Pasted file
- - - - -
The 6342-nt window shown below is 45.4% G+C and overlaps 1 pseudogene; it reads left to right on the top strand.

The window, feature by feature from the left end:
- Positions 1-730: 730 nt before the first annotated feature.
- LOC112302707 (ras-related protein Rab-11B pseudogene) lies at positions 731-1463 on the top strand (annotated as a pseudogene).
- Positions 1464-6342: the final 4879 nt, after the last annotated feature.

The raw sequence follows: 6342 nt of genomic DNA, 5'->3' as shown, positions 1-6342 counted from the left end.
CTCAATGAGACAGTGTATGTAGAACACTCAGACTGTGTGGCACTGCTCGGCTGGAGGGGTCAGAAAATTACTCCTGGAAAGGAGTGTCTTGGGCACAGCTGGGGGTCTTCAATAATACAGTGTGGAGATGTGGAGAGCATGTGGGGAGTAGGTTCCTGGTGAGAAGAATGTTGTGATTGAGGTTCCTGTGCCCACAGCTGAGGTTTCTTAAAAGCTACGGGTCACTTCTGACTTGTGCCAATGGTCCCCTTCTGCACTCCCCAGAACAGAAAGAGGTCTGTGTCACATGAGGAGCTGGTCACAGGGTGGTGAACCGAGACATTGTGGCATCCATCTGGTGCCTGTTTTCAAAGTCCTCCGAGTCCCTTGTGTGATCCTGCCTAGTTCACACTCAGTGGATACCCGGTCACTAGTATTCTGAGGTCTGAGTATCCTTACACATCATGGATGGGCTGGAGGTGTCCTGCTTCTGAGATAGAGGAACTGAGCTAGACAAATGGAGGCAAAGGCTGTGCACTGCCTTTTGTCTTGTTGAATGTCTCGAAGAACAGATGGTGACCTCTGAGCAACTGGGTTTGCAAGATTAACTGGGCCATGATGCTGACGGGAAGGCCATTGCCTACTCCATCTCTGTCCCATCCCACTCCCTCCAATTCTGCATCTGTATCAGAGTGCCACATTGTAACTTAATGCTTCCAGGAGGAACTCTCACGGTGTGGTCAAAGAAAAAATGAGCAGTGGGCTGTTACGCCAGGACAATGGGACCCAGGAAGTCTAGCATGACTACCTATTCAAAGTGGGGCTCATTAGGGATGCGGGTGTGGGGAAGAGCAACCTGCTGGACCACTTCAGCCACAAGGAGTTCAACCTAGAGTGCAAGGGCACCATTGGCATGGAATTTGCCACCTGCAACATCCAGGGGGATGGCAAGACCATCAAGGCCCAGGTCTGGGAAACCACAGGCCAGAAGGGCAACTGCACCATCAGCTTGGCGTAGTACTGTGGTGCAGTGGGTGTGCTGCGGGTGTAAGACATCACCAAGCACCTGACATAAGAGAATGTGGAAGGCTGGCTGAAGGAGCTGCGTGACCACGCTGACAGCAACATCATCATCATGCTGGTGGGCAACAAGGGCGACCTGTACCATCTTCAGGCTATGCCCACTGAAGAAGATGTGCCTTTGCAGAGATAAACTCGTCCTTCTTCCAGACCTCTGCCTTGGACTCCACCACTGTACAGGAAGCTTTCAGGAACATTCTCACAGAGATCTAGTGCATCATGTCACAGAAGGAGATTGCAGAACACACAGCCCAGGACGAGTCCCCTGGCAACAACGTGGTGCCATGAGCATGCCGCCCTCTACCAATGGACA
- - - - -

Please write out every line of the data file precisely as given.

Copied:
The 6342-nt window shown below is 45.4% G+C and overlaps 1 pseudogene; it reads left to right on the top strand.

The window, feature by feature from the left end:
- Positions 1-730: 730 nt before the first annotated feature.
- LOC112302707 (ras-related protein Rab-11B pseudogene) lies at positions 731-1463 on the top strand (annotated as a pseudogene).
- Positions 1464-6342: the final 4879 nt, after the last annotated feature.

The raw sequence follows: 6342 nt of genomic DNA, 5'->3' as shown, positions 1-6342 counted from the left end.
CTCAATGAGACAGTGTATGTAGAACACTCAGACTGTGTGGCACTGCTCGGCTGGAGGGGTCAGAAAATTACTCCTGGAAAGGAGTGTCTTGGGCACAGCTGGGGGTCTTCAATAATACAGTGTGGAGATGTGGAGAGCATGTGGGGAGTAGGTTCCTGGTGAGAAGAATGTTGTGATTGAGGTTCCTGTGCCCACAGCTGAGGTTTCTTAAAAGCTACGGGTCACTTCTGACTTGTGCCAATGGTCCCCTTCTGCACTCCCCAGAACAGAAAGAGGTCTGTGTCACATGAGGAGCTGGTCACAGGGTGGTGAACCGAGACATTGTGGCATCCATCTGGTGCCTGTTTTCAAAGTCCTCCGAGTCCCTTGTGTGATCCTGCCTAGTTCACACTCAGTGGATACCCGGTCACTAGTATTCTGAGGTCTGAGTATCCTTACACATCATGGATGGGCTGGAGGTGTCCTGCTTCTGAGATAGAGGAACTGAGCTAGACAAATGGAGGCAAAGGCTGTGCACTGCCTTTTGTCTTGTTGAATGTCTCGAAGAACAGATGGTGACCTCTGAGCAACTGGGTTTGCAAGATTAACTGGGCCATGATGCTGACGGGAAGGCCATTGCCTACTCCATCTCTGTCCCATCCCACTCCCTCCAATTCTGCATCTGTATCAGAGTGCCACATTGTAACTTAATGCTTCCAGGAGGAACTCTCACGGTGTGGTCAAAGAAAAAATGAGCAGTGGGCTGTTACGCCAGGACAATGGGACCCAGGAAGTCTAGCATGACTACCTATTCAAAGTGGGGCTCATTAGGGATGCGGGTGTGGGGAAGAGCAACCTGCTGGACCACTTCAGCCACAAGGAGTTCAACCTAGAGTGCAAGGGCACCATTGGCATGGAATTTGCCACCTGCAACATCCAGGGGGATGGCAAGACCATCAAGGCCCAGGTCTGGGAAACCACAGGCCAGAAGGGCAACTGCACCATCAGCTTGGCGTAGTACTGTGGTGCAGTGGGTGTGCTGCGGGTGTAAGACATCACCAAGCACCTGACATAAGAGAATGTGGAAGGCTGGCTGAAGGAGCTGCGTGACCACGCTGACAGCAACATCATCATCATGCTGGTGGGCAACAAGGGCGACCTGTACCATCTTCAGGCTATGCCCACTGAAGAAGATGTGCCTTTGCAGAGATAAACTCGTCCTTCTTCCAGACCTCTGCCTTGGACTCCACCACTGTACAGGAAGCTTTCAGGAACATTCTCACAGAGATCTAGTGCATCATGTCACAGAAGGAGATTGCAGAACACACAGCCCAGGACGAGTCCCCTGGCAACAACGTGGTGCCATGAGCATGCCGCCCTCTACCAATGGACA